Plant mineral nutrition
Plant mineral nutrition
The relationship between plants and all chemical elements other than carbon, hydrogen, and oxygen in the environment. Plants obtain most of their mineral nutrients by extracting them from solution in the soil or the aquatic environment. Mineral nutrients are so called because most have been derived from the weathering of minerals of the Earth's crust. Nitrogen is exceptional in that little occurs in minerals: the primary source is gaseous nitrogen of the atmosphere.
Some of the mineral nutrients are essential for plant growth; others are toxic, and some absorbed by plants may play no role in metabolism. Many are also essential or toxic for the health and growth of animals using plants as food. Six basic facts have been established: (1) plants do not need any of the solid materials in the soil—they cannot even take them up; (2) plants do not need soil microorganisms; (3) plant roots must have a supply of oxygen; (4) all plants require at least 14 mineral nutrients; (5) all of the essential mineral nutrients may be supplied to plants as simple ions of inorganic salts in solution; and (6) all of the essential nutrients must be supplied in adequate but nontoxic quantities. These facts provide a conceptually simple definition of and test for an essential mineral nutrient. A mineral nutrient is regarded as essential if, in its absence, a plant cannot complete its life cycle.
Nutrients which plants require in relatively large amounts, that is, the essential macronutrients, are nitrogen, sulfur, phosphorus, calcium, potassium, and magnesium. Iron is not required in large amounts and hence is regarded as an essential micronutrient or trace element. With the progressive development of better techniques for purifying water and salts, the list of essential nutrients for all plants has expanded to include boron, manganese, zinc, copper, molybdenum, and chlorine. Evidence has accumulated in support of nickel being essential. In addition, sodium and silicon have been shown to be essential for some plants, beneficial to some, and possibly of no benefit to others. Cobalt has also been shown to be essential for the growth of legumes when relying upon atmospheric nitrogen. Claims that two other chemical elements (vanadium and selenium) may be essential micronutrients have still to be firmly established.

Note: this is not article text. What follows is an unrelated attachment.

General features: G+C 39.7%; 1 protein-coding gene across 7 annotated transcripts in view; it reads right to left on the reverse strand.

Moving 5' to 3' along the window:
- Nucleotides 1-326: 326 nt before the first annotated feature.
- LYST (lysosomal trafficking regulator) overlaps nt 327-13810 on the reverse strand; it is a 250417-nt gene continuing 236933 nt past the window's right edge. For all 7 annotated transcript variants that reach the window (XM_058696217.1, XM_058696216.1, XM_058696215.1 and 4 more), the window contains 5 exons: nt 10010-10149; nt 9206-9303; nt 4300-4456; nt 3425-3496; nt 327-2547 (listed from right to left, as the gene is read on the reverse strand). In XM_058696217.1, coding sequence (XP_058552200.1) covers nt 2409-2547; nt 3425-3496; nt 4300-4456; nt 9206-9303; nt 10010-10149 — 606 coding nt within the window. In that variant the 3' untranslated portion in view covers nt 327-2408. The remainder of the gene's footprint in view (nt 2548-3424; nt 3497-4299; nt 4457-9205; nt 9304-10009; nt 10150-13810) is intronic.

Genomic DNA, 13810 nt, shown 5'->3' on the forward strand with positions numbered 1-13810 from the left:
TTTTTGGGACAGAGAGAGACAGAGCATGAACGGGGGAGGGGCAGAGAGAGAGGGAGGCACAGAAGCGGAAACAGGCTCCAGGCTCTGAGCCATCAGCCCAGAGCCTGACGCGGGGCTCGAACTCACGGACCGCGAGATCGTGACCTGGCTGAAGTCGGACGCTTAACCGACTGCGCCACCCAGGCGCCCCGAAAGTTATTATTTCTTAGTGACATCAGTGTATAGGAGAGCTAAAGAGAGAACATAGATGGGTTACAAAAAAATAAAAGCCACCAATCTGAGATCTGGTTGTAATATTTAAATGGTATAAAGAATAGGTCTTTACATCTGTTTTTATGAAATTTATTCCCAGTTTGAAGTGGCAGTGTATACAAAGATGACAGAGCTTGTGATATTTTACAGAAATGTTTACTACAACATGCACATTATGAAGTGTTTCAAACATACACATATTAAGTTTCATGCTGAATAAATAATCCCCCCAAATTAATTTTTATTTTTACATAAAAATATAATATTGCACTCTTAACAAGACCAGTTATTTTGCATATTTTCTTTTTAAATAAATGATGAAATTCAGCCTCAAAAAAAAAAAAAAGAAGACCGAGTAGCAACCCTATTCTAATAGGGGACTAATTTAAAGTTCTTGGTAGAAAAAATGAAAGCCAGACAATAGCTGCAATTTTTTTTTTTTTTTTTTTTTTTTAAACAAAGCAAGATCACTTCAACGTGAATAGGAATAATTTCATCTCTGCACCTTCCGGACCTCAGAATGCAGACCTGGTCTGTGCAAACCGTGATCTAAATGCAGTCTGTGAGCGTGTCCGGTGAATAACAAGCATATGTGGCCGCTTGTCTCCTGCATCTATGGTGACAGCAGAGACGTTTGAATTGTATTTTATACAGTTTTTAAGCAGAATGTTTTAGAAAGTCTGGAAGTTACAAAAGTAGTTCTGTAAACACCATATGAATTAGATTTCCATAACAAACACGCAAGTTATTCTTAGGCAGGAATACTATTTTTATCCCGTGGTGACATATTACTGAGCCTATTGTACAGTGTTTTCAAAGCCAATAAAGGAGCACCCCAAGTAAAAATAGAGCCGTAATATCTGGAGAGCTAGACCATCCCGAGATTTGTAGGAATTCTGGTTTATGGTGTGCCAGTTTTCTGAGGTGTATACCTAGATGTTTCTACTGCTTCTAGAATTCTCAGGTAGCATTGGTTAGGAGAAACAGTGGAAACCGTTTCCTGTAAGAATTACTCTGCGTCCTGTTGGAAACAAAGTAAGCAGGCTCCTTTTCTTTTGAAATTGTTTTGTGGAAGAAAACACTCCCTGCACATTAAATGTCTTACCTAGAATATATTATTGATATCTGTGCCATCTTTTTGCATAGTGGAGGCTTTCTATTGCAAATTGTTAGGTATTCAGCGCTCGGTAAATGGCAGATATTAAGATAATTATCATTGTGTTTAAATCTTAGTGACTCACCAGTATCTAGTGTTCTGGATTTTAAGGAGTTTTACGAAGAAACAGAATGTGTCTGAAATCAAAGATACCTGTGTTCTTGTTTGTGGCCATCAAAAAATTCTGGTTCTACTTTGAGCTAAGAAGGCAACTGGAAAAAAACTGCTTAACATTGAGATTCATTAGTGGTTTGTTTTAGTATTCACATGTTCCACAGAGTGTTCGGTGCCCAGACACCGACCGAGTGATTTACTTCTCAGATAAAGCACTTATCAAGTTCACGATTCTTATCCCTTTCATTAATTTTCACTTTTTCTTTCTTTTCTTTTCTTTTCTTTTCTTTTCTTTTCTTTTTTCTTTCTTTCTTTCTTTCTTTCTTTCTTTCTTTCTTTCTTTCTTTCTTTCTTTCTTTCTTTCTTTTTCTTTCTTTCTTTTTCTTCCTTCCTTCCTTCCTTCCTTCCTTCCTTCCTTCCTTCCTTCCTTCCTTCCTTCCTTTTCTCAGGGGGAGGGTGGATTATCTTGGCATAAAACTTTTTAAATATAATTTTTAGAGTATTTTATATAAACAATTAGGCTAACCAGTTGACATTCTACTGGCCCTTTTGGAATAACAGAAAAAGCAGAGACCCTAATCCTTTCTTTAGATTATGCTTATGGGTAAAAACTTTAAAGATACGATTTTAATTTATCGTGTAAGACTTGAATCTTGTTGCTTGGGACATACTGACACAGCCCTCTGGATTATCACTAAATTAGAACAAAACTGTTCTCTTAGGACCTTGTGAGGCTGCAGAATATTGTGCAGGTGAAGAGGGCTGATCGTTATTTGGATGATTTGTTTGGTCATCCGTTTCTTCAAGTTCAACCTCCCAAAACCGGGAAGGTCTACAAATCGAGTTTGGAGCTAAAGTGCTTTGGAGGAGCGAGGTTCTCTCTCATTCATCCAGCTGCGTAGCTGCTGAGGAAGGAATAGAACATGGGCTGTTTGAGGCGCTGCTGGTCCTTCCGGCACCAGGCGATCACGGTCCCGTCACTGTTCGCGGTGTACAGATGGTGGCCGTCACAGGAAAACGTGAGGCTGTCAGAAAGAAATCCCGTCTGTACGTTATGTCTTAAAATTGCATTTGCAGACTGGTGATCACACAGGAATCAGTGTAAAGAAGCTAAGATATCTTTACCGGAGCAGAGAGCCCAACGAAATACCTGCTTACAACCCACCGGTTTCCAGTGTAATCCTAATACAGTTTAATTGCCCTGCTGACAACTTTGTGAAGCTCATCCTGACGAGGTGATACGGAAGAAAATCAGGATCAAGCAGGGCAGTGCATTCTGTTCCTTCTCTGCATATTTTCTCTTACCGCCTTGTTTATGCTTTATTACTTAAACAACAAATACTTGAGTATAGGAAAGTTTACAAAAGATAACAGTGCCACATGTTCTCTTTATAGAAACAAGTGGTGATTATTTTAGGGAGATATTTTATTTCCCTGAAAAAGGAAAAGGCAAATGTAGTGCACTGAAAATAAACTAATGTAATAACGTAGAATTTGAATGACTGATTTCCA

Mineral nutrients may be toxic to plants either because the specific nutrient interferes with plant metabolism or because its concentration in combination with others in solution is excessive and interferes with the plant's water relations. Other chemical elements in the environment may also be toxic. High concentrations of salts in soil solutions or aquatic environments may depress their water potential to such an extent that plants cannot obtain sufficient water to germinate or grow. Some desert plants growing in saline soils can accumulate salt concentrations of 20–50% dry weight in their leaves without damage, but salt concentrations of only 1–2% can damage the leaves of many species. See Plant-water relations
A number of elements interfere directly with other aspects of plant metabolism. Sodium is thought to become toxic when it reaches concentrations in the cytoplasm that depress enzyme activity or damage the structure of organelles, while the toxicity of selenium is probably due to its interference in metabolism of amino acids and proteins. The ions of the heavy metals, cobalt, nickel, chromium, manganese, copper, and zinc are particularly toxic in low concentrations, especially when the concentration of calcium in solution is low; increasing calcium increases the plant's tolerance. Aluminum is toxic only in acid soils. Boron may be toxic in soils over a wide pH range, and is a serious problem for sensitive crops in regions where irrigation waters contain excessive boron or where the soils contain unusually high levels of boron.
All plants grow poorly on very acid soils (pH ≤ 3.5); some plants may grow reasonably well on somewhat less acid soils. Several factors may be involved, and their interactions with plant species are complex. The harmful effects of soil acidity in some areas have been exacerbated by industrial emissions resulting in acid rain and in deposition of substances which increase the acidity on further reaction in the soil, with consequent damage to plants and animals in these ecosystems.
The elemental composition of plants is important to the health and productivity of animals which graze them. With the exception of boron, all elements which are essential for plant growth are also essential for herbivorous mammals. Animals also require sodium, iodine, and selenium and, in the case of ruminant herbivores, cobalt. As a result, animals may suffer deficiencies of any one of this latter group of elements when ingesting plants which are quite healthy but contain low concentrations of these elements. In addition, nutrients in forage may be rendered unavailable to animals through a variety of factors that prevent their absorption from the gut. Plants and animals differ also in their tolerance of high levels of nutrients, sometimes with deleterious results for grazing animals. For example, the toxicity of high concentrations of selenium in plants to animals grazing them, known as selenosis, was recognized when the puzzling and long-known “alkali disease” and “blind staggers” in grazing livestock in parts of the Great Plains of North America were shown to be symptoms of chronic and acute selenium toxicity. See Absorption (biology), Nitrogen cycle, Plant transport of solutes, Root (botany)